Relative of missing child launches booming ‘Serenity Alert’ petition
BELLEVUE, NEB. – A woman related to a girl sought in a missing child case authored a wildly successful online petition.
Sacca is also author to a deeply personal petition: “Serenity Alert- A National missing children’s alert for children who aren’t Amber Alerts“.
Just over two weeks ago, nine-year-old Serenity Dennard was reported missing from the Black Hills Children’s Home, a social services center for boys and girls with behavioral issues and other needs, of which she was a resident.
Sacca is Serenity’s cousin. While she has not been in consistent contact with that part of her family, the pain that came with learning of her relative’s disappearance hurt all the same.
“It really hurt everybody who’s related to her and everybody who knows her and cares about her,” Sacca said.
Sacca had just returned home from work and taken a seat in her living room when she received a troubling phone call: Serenity went missing.
“In a way, everything just kind of stopped for me … you hear about this stuff and you see it on T.V. and it’s never been something that I personally have had to worry about.”
Knowing that a family member was in immediate danger, Sacca made a desperate bid to spread the word.
“I felt overwhelmed to do something and I didn’t know what that was. Like, I had no plan.”
Through Change.org, Sacca drafted an internet petition to the South Dakota State Senate and House asking for the creation of a “Serenity Alert” – a missing child alert system akin to an Amber Alert.
Currently, an Amber Alert is used when a child’s missing status can be linked to an abduction by a stranger or parent.
The role of a Serenity Alert would be based on its broader function: it would send a text-based notification alarming recipients throughout the state of origin that a child between the ages of zero and 17 is believed to be missing and in some form of danger – not necessarily kidnapped.
Serenity was not considered for an Amber Alert, as search agencies did not have any definite evidence that she was abducted from the premises of the Children’s Home.
Sacca realized that her original idea of a national service may inundate the public with alerts and she wants to shrink the system to a state-based alarm.
As a parent, she said she would be willing to deal with an increase in alerts if that meant she could more easily help others.
“I think I’d rather get 30 texts a day than get nothing and then realize that I missed out on an opportunity to make that difference.”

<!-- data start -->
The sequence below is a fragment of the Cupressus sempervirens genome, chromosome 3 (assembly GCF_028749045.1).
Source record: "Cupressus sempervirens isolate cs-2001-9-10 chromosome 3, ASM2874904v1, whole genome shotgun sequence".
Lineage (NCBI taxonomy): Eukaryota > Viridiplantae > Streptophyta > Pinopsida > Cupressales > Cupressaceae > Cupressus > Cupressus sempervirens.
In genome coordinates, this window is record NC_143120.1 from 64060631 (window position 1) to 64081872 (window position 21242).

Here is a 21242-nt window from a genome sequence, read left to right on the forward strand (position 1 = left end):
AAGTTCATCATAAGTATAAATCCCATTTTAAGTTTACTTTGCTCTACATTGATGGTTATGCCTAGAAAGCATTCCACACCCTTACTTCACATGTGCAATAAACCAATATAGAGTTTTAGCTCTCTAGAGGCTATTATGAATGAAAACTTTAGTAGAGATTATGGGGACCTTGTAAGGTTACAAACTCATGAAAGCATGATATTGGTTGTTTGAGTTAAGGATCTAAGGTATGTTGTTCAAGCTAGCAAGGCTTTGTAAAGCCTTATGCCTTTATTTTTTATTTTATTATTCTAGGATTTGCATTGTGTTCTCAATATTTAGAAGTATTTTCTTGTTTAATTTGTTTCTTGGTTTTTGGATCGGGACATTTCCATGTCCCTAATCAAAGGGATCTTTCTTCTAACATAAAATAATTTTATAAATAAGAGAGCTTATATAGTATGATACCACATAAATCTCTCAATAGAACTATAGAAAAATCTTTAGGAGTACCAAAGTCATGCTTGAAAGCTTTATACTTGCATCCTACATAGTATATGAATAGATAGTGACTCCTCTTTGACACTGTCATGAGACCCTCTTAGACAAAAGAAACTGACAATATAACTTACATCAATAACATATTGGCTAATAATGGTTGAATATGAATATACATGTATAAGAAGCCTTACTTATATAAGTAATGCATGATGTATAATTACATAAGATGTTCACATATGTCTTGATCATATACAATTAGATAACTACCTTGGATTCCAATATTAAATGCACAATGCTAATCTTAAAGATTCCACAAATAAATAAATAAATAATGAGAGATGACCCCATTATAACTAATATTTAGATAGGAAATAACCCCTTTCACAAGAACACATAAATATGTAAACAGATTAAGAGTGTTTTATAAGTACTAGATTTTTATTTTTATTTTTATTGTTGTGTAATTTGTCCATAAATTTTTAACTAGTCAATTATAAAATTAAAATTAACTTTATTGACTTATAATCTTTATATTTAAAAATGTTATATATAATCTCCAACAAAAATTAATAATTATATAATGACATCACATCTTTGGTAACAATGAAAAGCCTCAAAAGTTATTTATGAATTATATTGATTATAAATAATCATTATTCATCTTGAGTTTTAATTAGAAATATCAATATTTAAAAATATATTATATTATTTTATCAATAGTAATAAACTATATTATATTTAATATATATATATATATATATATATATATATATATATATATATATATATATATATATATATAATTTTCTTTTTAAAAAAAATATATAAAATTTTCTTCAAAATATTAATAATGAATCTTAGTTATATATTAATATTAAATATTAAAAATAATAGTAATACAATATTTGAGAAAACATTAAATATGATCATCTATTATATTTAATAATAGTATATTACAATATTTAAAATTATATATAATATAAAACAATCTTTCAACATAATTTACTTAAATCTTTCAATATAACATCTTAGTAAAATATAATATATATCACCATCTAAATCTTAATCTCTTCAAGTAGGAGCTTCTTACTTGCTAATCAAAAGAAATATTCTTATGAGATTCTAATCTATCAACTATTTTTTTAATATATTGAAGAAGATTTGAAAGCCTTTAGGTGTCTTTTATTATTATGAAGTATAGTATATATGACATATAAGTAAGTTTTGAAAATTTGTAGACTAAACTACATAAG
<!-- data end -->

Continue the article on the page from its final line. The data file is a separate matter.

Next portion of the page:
Whether the petition would truly force a change was not the only goal on Sacca’s threshold for success; what mattered was getting the word out about her missing cousin.
“If it works, then great: we can help hundreds and hundreds of kids,” Sacca said. “If it doesn’t, at least it got her some kind of exposure and more people have seen her and could potentially help her. So, in a way, it was almost a win-win for me.”
She originally wrote her piece to spread the word among a small group of friend and family. With over 15,000 signatures at the time of this article’s publishing, calling the effort a “win-win” is an understatement.
“I honestly had no idea how many [signatures] I was going to get … I think I speak for all of us when I say that I am overwhelmed and I am so grateful for everybody who’s shared it and signed it.”
However, Sacca does not plan to stop at merely five figures; she hopes to reach 100,000 signatures by the end of her effort.
Despite the petition’s national reach, local law enforcement agencies in both South Dakota and Nebraska have yet to seriously consider her sentiment.
“I’ve reached out to somebody [in Nebraska] about it, and they were like “well, that’s not really happening here,” Sacca said before giving her contrary opinion: “But it is. It’s happening everywhere. Everybody around the country is signing this and looking at it.”
She also expressed her gratitude to the search and rescue teams involved, saying that she “knows that it’s hard, especially in this weather.”
Yet as the search goes on, so does time: “we’re just kind of taking it one day at a time … I think it’s just getting it the exposure that it needs in order for it to grow and to make the difference that I want it to make,” Sacca finished.